Katlyn swung happily off Mum's arm, scarf wrapped around her neck and hat jammed over her fair hair. The tips of her ears were red, as was her nose, but the snow crunched satisfyingly under her boots as they walked.
"Now," her Mum said when they drew close to the church hall. "There will be lots of people inside, so I don't wan't you to run off and get lost, okay?"
"Okay," Katlyn replied, craning her neck to see inside. The smell of mulled wine and mince pies drifted tantalisingly towards her, drawing her into the warmth.
Mother and daughter entered the church hall fresh faced and breathless from their walk. They spent a moment by the door, taking in the sight.
Tables had been set out all round the room, and each one was piled high with all sorts of goodies. Home made chutneys competed for space with baby mittens, whilst children crammed closer around the "Create Your Own Cookies" stall.
Katlyn was eager to do everything first, before anyone else. She dropped Mum's hand while she was admiring some carved wooden reindeer and pushed her way to the front of the cookie stall.
"Excuse me," a bald man said, tapping her on the back. "You have to wait at the back of the line."
Katlyn ignored him, and elbowed her way past the two boys at the front of the line. Her eyes shone greedily at the neat lines of cookies and tubes of icing.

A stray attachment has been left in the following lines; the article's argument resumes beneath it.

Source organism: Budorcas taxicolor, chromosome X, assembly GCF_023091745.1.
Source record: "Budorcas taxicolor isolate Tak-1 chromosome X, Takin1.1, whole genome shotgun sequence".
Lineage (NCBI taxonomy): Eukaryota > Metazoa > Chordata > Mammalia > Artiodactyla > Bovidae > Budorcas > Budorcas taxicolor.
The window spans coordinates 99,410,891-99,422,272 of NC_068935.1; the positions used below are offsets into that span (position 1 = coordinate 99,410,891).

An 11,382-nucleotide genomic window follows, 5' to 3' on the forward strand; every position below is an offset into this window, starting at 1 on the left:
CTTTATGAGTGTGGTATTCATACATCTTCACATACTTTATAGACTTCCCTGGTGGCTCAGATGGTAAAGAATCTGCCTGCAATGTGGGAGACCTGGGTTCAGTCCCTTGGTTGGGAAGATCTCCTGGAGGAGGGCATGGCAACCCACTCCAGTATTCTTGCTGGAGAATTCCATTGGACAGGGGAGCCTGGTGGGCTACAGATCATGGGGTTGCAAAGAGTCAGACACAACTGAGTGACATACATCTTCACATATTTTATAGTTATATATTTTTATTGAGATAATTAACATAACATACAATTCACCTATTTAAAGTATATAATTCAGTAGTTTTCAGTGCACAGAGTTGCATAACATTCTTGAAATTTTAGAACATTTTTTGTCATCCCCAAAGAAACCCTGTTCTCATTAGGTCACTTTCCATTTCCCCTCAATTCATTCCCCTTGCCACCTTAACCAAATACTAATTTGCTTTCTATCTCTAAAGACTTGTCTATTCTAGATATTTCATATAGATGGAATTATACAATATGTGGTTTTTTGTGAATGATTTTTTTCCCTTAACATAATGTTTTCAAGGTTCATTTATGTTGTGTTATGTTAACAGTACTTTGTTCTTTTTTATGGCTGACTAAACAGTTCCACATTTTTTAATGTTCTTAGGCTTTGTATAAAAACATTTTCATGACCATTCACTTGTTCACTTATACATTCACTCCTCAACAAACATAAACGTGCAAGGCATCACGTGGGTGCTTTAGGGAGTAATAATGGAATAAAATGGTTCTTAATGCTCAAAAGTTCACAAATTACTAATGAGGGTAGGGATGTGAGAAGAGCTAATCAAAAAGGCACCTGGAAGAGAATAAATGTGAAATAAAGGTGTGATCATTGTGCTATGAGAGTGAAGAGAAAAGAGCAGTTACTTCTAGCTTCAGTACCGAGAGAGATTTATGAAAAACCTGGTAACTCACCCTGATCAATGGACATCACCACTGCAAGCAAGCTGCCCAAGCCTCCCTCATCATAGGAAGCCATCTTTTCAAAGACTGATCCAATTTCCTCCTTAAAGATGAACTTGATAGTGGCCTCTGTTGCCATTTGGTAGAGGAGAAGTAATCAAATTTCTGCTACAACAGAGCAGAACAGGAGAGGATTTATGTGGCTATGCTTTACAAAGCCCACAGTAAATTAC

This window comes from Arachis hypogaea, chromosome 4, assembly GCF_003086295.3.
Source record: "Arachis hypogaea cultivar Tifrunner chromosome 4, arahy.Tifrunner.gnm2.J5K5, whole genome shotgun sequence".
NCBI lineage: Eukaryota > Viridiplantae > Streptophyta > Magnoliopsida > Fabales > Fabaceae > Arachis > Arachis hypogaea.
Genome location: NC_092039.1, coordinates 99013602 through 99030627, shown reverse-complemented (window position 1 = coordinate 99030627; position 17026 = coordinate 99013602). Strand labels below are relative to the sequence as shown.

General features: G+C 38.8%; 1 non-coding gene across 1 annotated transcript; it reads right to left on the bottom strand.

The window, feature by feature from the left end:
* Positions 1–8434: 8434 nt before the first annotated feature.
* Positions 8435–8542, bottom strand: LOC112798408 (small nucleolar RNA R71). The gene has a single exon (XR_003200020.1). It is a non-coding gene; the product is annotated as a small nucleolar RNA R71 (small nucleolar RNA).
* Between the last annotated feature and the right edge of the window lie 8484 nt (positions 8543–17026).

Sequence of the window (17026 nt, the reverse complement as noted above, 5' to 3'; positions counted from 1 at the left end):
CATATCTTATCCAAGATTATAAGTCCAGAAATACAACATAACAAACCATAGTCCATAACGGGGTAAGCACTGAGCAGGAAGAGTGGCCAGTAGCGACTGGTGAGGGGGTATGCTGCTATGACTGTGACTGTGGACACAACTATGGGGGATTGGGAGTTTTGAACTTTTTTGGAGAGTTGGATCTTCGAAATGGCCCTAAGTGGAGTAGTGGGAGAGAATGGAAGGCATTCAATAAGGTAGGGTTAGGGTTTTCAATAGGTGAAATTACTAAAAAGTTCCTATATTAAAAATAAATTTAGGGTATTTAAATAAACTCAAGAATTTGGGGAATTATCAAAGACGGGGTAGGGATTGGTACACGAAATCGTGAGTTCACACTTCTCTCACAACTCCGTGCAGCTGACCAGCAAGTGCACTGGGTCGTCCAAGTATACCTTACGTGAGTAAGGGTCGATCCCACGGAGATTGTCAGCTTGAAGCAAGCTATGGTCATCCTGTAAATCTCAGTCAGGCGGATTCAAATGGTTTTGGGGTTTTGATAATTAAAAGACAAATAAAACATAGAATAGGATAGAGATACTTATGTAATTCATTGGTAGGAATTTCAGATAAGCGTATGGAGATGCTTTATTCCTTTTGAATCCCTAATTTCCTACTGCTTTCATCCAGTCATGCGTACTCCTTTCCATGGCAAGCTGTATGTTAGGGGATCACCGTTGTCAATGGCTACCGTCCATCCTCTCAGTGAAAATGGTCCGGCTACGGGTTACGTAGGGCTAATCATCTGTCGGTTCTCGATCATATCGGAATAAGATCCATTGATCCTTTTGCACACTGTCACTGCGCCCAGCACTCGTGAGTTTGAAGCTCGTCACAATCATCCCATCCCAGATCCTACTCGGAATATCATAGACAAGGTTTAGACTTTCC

Her fingers itched to take some little silver balls or a handful of the sour jelly snakes. The strawberry laces looked so tempting, but so did the chocolate buttons.
The children behind her began protesting: shouting and pushing. If this little blonde girl could do whatever she wanted, so could they.
Chaos insued, and Katlyn slipped away with a mouth full of jelly beans before anyone could stop her. Giggling, she wandered around some other stalls for a while.
She stopped at a stall selling paperweights. A large, purple glass one caught her eye and she picked it up, enthralled by the swirling patterns.
"What is it?" She asked the old lady behind the stall.
"It's a paperweight," the lady said, smiling. She had kind brown eyes and wasn't much taller than Katlyn herself, but gave off the feeling that she was quite important.
Katlyn frowned at the pretty glass paperweight. "It's a bit pointless, isn't it? Why would you need to weigh down paper?"
The old lady chuckled. "I think you need to have some respect, little girl."
"Why would I need to respect you? I can say whatever I want!" Katlyn replied haughtily, placing the paperweight back on the table.
"And learn how to be kind to people," the lady added, almost to herself. "Tell me, are you ever nice to others?"
Katlyn was offended, and luckily at that moment, her Mum turned up behind her. "Come along, Katlyn," she said. "Lets go."